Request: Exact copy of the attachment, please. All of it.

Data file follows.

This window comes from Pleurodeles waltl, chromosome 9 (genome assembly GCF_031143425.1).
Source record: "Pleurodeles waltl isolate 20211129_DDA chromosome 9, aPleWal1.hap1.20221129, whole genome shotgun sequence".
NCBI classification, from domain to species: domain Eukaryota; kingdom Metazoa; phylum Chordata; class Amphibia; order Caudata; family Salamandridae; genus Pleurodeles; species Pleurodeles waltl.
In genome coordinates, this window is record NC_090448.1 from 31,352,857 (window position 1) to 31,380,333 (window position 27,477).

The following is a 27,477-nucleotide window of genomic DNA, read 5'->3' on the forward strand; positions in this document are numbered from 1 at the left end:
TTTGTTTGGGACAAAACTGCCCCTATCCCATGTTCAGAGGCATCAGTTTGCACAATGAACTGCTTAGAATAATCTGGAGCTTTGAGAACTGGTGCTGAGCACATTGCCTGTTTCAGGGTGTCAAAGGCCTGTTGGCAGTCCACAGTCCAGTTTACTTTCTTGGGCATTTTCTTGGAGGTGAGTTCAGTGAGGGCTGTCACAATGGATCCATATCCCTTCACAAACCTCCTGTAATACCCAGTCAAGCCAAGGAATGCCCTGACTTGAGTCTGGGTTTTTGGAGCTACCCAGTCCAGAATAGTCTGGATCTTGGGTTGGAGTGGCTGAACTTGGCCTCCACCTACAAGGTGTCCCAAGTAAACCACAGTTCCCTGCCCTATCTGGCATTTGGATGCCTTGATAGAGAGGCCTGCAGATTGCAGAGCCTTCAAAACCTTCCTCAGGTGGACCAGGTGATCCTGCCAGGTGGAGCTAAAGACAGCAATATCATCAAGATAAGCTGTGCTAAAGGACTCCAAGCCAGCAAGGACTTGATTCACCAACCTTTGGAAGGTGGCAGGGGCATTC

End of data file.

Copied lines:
This window comes from Pleurodeles waltl, chromosome 9 (genome assembly GCF_031143425.1).
Source record: "Pleurodeles waltl isolate 20211129_DDA chromosome 9, aPleWal1.hap1.20221129, whole genome shotgun sequence".
NCBI classification, from domain to species: domain Eukaryota; kingdom Metazoa; phylum Chordata; class Amphibia; order Caudata; family Salamandridae; genus Pleurodeles; species Pleurodeles waltl.
In genome coordinates, this window is record NC_090448.1 from 31,352,857 (window position 1) to 31,380,333 (window position 27,477).

The following is a 27,477-nucleotide window of genomic DNA, read 5'->3' on the forward strand; positions in this document are numbered from 1 at the left end:
TTTGTTTGGGACAAAACTGCCCCTATCCCATGTTCAGAGGCATCAGTTTGCACAATGAACTGCTTAGAATAATCTGGAGCTTTGAGAACTGGTGCTGAGCACATTGCCTGTTTCAGGGTGTCAAAGGCCTGTTGGCAGTCCACAGTCCAGTTTACTTTCTTGGGCATTTTCTTGGAGGTGAGTTCAGTGAGGGCTGTCACAATGGATCCATATCCCTTCACAAACCTCCTGTAATACCCAGTCAAGCCAAGGAATGCCCTGACTTGAGTCTGGGTTTTTGGAGCTACCCAGTCCAGAATAGTCTGGATCTTGGGTTGGAGTGGCTGAACTTGGCCTCCACCTACAAGGTGTCCCAAGTAAACCACAGTTCCCTGCCCTATCTGGCATTTGGATGCCTTGATAGAGAGGCCTGCAGATTGCAGAGCCTTCAAAACCTTCCTCAGGTGGACCAGGTGATCCTGCCAGGTGGAGCTAAAGACAGCAATATCATCAAGATAAGCTGTGCTAAAGGACTCCAAGCCAGCAAGGACTTGATTCACCAACCTTTGGAAGGTGGCAGGGGCATTC